Some think polygynous male lions are terrible when they take over a pride since they kill the young males. However, even God in the Holy Bible instructs his followers to do the same: "Now therefore kill every male among the little ones, and kill every woman who has known man lying with him. But all the young girls who have not known man lying with him, keep alive for yourselves." (Numbers 31:17-18)
God wasn't just for polygamy, He's also a polygamous Himself! In Ezekiel 23, God is said to have two women (Samaria and Jerusalem). They are cities, but it's a symbol of bigamy. "In addition," Out of Eden notes, "There are scores of patriarchs in the Old Testament who were polygamous." Yes, even Abraham, Esau, and Gideon had more than one wife. King Solomon had 700 wives and 300 concubines (1 Kings 11:1-3).
Koranic law limits Muslims to four wives while the West African King of Ashanti had to be content with no more than 3,333 wives. Tough life.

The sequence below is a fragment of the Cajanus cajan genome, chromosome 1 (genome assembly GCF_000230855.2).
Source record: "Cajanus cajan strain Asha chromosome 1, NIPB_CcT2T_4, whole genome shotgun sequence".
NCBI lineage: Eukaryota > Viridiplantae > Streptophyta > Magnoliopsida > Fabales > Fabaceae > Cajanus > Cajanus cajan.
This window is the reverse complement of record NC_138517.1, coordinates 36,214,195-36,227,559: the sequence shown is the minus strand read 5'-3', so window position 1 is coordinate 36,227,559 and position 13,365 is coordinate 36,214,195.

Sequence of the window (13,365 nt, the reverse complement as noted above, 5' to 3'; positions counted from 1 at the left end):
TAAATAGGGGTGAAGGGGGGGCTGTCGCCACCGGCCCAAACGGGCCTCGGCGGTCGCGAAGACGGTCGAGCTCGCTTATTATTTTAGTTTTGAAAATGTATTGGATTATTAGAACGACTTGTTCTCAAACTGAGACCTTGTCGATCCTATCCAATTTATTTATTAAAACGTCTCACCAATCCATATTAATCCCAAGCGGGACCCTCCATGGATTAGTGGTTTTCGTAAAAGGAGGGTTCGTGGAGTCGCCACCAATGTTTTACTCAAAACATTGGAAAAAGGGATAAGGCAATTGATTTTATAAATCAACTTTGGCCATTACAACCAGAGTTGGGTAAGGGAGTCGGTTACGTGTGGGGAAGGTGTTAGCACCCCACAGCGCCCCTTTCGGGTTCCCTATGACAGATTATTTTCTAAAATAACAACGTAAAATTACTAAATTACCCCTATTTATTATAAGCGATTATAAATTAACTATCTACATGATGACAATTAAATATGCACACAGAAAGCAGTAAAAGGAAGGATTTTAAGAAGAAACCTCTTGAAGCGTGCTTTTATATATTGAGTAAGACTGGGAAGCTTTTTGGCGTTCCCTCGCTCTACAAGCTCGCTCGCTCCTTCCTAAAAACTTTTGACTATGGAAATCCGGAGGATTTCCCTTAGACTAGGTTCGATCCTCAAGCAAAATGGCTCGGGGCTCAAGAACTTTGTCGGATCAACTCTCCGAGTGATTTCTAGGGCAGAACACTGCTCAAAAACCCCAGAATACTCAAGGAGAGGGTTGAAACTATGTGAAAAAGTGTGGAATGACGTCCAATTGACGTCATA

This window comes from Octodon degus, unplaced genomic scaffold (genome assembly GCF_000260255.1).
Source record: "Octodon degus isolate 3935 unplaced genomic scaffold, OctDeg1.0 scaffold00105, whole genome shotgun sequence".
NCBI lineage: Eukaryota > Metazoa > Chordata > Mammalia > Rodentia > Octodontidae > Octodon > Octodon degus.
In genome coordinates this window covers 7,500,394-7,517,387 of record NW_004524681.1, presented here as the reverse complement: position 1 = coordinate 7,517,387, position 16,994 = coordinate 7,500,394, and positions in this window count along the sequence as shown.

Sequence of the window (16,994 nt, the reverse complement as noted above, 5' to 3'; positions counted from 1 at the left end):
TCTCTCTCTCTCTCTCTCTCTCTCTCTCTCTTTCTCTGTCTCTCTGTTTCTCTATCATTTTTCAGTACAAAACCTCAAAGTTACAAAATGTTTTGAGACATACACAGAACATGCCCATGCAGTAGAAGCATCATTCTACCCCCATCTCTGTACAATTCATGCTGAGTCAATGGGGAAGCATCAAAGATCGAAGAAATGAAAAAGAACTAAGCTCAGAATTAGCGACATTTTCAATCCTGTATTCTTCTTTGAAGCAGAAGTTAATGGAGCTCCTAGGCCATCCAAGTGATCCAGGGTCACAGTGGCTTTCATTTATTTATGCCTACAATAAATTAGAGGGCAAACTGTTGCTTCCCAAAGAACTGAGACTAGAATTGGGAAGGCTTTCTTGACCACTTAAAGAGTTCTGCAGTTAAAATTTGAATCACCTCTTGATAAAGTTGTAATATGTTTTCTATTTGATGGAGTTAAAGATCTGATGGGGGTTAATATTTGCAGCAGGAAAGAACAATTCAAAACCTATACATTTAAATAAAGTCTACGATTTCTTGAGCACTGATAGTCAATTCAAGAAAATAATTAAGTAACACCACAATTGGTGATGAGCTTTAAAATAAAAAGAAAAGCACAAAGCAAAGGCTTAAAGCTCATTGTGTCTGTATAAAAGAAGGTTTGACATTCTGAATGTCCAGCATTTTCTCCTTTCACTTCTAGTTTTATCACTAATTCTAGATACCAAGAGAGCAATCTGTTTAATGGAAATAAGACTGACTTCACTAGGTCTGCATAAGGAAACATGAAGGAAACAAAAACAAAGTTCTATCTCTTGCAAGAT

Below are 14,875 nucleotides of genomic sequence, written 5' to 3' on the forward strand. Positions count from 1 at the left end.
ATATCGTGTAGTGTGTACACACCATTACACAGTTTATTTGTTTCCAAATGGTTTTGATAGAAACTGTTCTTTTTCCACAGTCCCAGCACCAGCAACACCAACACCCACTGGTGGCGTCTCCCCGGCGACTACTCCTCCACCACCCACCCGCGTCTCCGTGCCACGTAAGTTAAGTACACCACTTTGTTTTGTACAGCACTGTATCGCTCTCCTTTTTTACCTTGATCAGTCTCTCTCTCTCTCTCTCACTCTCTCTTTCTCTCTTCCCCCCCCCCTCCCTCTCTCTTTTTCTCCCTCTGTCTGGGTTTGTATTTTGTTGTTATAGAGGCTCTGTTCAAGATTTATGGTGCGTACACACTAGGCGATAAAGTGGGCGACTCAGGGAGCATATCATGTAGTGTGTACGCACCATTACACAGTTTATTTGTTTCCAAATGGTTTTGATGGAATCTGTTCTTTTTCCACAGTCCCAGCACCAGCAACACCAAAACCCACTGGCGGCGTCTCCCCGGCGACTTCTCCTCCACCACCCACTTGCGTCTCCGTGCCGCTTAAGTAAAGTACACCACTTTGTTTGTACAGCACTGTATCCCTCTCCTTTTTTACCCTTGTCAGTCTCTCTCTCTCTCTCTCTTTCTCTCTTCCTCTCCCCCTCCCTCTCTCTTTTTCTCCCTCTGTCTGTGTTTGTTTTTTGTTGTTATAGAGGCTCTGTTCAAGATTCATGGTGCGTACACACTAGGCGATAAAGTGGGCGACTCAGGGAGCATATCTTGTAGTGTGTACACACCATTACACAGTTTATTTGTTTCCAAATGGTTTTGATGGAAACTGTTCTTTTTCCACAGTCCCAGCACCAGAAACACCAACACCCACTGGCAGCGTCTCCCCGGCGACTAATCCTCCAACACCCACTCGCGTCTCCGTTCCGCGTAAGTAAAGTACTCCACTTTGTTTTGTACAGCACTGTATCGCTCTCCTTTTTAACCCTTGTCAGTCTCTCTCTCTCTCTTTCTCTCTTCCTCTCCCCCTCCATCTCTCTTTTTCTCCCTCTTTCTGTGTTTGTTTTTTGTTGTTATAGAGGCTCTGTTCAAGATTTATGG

Pan-African polygamous traits
One Pan-African trait that I've noticed isn't just that polygamy exists in every African country, but that men must always pay a bride price.
Not only that, but they typically have the right to return their purchase if it proves unacceptable; for example, if the bride isn't a virgin, doesn't conceive children, etc. A careful review of more than 200 different societies concluded that almost universally, husbands and their families show particular concern about the fertility of wives, with '"barrenness" being a predictable grievance.
Out of Eden argues that in polygamous societies, men fight to obtain the most resources possible. The more they have, the more wives they have, because wives are attracted to men with resources. The more wives they have, the more children they have. But what about African societies that are resource poor?